Owners plan to demolish Ormsby House

Owners of the Ormsby House on Carson Street said Friday they plan to cut their losses and demolish the former hotel and casino.

The Carson City Building Department received an application for a permit for a complete building demolition of the property Friday afternoon along with site plans by Metcalf Builders, the project contractor.

Owner Don Lehr said he and his partner Allan Fiegehen decided earlier this week to take the building down. They have poured $8 million into gutting and renovating the building and face spending another $1 million to tear it down, but are frustrated with city codes and red tape, he said.

"It's kind of like if you bought a stock and it goes down. You're smart if you just sell it and cut your losses," Lehr said. "We're cutting our losses."

Owners of Cubix, a Carson City computer equipment and software manufacturing company, Lehr and Fiegehen don't know what they will do with the property after the demolition. The Winchester Club, a 5,000-square-foot bar and gaming establishment in the parking garage west of the Ormsby House, was opened by the partners earlier this year.

Closed in October 2000, the 10-story landmark hotel-casino was expected to undergo a nine-month, $10 million to $13 million overhaul to convert the building into a five-star establishment.

But workers encountered one problem after another since starting work, causing several delays.

"We've been telling the city right along that the problem is, we need somebody to understand when you remodel a building of this magnitude, the city cannot keep throwing obstacles in the way," Lehr said. "The codes and the way they write them only apply to new buildings. They drive you absolutely nuts with this stuff."

Many city officials and managers Lehr has talked with have been helpful but the owners are frustrated with the details imposed by city staff, he said.

Supervisor Pete Livermore expressed surprise at the news.

"They just put up the scaffolding in the last couple of days," Livermore said from Ely. "I thought we were working well and (Lehr) was well on his way to doing what he promised the community. I hope he has not run into difficulties."

Livermore said the Ormsby House would be missed in Carson City.

"I'd hate to think that we would not have any hotel of that magnitude in Carson City," he said.

City supervisor Richard Staub said he doesn't think the Ormsby House will be demolished.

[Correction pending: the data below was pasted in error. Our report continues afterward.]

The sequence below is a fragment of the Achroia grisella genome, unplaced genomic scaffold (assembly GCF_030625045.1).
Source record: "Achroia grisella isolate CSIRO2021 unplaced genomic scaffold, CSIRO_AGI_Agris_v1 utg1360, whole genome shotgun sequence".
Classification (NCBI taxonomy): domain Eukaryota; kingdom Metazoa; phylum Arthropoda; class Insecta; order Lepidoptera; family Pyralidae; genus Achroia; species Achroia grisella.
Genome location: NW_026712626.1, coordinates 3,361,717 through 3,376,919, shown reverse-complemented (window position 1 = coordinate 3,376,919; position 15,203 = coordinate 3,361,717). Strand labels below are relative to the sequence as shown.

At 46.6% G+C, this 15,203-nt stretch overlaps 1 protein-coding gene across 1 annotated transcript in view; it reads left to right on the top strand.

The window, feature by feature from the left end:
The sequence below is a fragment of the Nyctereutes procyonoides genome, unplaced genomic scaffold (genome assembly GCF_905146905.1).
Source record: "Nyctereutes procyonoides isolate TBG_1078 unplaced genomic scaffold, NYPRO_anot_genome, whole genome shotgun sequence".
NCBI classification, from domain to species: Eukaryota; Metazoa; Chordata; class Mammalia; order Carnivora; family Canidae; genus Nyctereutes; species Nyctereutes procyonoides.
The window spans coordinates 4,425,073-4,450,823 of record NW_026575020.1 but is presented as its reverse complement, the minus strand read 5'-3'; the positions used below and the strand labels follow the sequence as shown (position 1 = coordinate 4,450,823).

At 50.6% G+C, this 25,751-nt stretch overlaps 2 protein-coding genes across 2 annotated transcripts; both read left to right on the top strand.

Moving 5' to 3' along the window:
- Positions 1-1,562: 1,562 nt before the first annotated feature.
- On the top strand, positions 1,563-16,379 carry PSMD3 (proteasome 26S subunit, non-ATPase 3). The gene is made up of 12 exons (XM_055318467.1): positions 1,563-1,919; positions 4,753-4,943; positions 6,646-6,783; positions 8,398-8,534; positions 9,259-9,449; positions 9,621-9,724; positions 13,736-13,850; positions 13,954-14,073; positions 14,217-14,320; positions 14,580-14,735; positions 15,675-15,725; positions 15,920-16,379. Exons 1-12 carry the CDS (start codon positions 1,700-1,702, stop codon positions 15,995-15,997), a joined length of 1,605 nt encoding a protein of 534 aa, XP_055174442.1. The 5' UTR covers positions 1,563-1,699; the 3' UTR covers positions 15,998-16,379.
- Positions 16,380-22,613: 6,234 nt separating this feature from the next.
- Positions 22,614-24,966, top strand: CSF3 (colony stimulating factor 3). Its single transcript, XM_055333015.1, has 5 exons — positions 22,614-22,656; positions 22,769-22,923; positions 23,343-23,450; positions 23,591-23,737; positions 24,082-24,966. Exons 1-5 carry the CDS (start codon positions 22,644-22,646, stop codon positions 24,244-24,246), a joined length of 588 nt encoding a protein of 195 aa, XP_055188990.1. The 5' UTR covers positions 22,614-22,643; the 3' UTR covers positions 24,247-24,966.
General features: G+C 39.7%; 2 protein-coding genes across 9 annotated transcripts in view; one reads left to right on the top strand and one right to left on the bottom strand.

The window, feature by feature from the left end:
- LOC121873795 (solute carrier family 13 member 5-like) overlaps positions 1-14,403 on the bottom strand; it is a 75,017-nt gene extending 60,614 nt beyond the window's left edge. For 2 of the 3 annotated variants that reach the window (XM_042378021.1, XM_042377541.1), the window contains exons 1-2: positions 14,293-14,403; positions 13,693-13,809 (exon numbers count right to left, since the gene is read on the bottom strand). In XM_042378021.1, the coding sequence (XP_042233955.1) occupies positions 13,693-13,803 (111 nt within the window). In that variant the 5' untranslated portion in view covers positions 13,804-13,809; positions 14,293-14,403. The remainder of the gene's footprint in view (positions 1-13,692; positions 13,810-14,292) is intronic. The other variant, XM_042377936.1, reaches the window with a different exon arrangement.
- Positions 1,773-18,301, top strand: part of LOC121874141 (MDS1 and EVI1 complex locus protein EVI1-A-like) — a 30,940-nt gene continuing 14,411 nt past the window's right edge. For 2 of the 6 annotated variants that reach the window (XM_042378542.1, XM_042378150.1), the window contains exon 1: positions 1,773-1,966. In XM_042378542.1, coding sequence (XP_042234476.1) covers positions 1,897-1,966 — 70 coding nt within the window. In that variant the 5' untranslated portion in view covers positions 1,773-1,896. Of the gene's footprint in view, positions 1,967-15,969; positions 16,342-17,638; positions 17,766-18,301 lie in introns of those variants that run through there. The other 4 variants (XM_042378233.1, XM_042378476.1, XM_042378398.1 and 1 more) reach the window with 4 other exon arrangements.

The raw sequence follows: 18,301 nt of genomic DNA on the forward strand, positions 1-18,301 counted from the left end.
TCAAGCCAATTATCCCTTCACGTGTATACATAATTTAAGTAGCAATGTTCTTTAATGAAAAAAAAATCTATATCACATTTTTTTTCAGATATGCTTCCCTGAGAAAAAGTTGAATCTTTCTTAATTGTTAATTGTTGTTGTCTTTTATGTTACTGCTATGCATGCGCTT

"I'm pretty close to the contractor and I can't believe that I've never heard anything about it," he said. "I can't imagine they've put those kind of improvements into a building that you're going to tear to the ground."

Supervisor Shelly Aldean was incredulous when she heard the news.

"I'm stunned," she said. "My fear is that we will have another vacant lot on Main Street. It astounds me that it would make financial sense to tear the building down."

Aldean, whose company has renovated several historic structures, said she could understand the difficulties in modifying a building like the Ormsby House.

"Sometimes it is more cost effective to tear a building down," she said.

Problems with water, landscaping, sewer connections and complications with the tear down of an adjacent property, the Capital Motel, caused the owners to throw in the towel, Lehr said.

"We really would like to see the problems solved in this city. We want to see anyone who wants to do a remodel in the city can do it quickly and easily," Lehr said.

Built in 1972 by the Laxalt family, the Ormsby House was owned by Woody Loftin for10 years. Bankruptcy closed the establishment from January 1993 to February 1995, and a second bankruptcy followed in February 1997. Fiegehen and Lehr bought the property in September 1999.

Ormsby House timeline

1972 -- Built by the Laxalt family

1976 -- Bought by Woody Loftin

January 1993 -- Closed for bankruptcy

February 1995 -- Reopens under Barry Silverton

February 1997 -- Second bankruptcy

September 1997 -- Bob Cashell becomes general manager

September 1999 -- Cubix owners buy Ormsby House

October 2000 -- Closed for renovation


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